Powell Grants Dereg Hearing in Richmond
FCC Commissioner Michael Copps wants his colleagues to go outside the Washington Beltway to hear what average Americans think about media consolidation. He's getting his wish, but only by a hundred miles.
In February, specific day to be arranged later, the five FCC commissioners will drive about an hour-and-a-half outside of the nation's capital to Richmond, Va., to hold a field hearing on proposed changes to media-ownership limits. The changes are widely expected to let the largest companies control a greater share of the country's broadcast stations and cable systems.
FCC Chairman Michael Powell's decision to hold the hearing is a victory of sorts for Copps, but not exactly what he had in mind. Copps, one of the commission's two Democrats, last month threatened to hold a series of field hearings on his own if Powell wouldn't commence them. Powell resisted, but other Republican commissioners were amenable to the idea.
Powell said severe budget constraints and a spring deadline for bringing proposals to a vote prevent additional hearings or a location more distant from Washington.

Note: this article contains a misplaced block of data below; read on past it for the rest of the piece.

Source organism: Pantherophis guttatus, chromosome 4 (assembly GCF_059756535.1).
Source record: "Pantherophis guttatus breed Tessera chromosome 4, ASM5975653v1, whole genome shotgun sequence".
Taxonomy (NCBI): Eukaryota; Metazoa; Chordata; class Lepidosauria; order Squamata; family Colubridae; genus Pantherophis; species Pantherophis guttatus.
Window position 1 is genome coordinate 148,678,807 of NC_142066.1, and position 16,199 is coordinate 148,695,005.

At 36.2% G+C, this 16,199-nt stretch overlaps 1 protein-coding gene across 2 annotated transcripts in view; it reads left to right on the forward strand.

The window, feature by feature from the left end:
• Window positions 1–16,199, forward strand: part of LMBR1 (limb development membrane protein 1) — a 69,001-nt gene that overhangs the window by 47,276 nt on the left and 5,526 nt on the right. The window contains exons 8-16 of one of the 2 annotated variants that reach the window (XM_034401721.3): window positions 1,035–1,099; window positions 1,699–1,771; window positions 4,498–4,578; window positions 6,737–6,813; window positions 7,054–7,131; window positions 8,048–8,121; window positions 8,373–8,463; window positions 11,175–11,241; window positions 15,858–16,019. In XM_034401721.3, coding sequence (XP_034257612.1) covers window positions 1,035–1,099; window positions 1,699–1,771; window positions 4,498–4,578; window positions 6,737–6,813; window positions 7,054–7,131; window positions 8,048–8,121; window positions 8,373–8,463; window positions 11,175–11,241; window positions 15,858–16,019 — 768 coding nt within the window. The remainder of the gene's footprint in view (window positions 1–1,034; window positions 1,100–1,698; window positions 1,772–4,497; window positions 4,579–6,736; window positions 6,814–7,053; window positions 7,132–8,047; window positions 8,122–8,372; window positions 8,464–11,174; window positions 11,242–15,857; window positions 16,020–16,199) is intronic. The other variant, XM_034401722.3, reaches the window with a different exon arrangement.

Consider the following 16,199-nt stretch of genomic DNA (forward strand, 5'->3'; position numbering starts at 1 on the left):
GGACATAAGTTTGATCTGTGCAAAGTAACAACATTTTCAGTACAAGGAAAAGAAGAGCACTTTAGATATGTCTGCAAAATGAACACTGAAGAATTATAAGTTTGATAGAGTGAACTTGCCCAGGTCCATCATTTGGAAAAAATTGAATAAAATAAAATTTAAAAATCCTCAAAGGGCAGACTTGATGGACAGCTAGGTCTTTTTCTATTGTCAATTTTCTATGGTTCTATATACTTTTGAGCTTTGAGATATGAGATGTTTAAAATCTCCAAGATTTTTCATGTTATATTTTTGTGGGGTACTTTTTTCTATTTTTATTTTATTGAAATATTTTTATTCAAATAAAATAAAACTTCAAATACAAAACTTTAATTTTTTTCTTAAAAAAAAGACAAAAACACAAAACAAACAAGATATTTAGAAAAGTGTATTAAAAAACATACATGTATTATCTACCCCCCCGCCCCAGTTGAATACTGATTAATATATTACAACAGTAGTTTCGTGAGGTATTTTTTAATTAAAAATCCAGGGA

Under review are proposals that could increase the cap on TV station owners' household reach, eliminate restrictions on local crossownership of TV stations with radio stations and newspapers, and relax limits on ownership of two TV stations in a market.
Powell noted that the commission held a hearing on media ownership in October 2001 and folks around the country have ample opportunity to weigh in on the issue via written comments due Jan. 3.
In a formal statement Copps called the Richmond hearing "a good step forward." Nevertheless, "I remain convinced we need to have other hearings in diverse venues to flesh out the record. We have to find a way to hear from more folks outside the Capital Beltway. I am looking for that way, and I am determined to find it."
Copps had repeatedly called on the FCC to hold ownership hearings, but Chairman Powell resisted so that he could focus on the economic justification needed to satisfy judicial concerns about ownership restrictions. Powell-appointed Media Bureau Chief Ken Ferree dismissed the need for new hearings in October.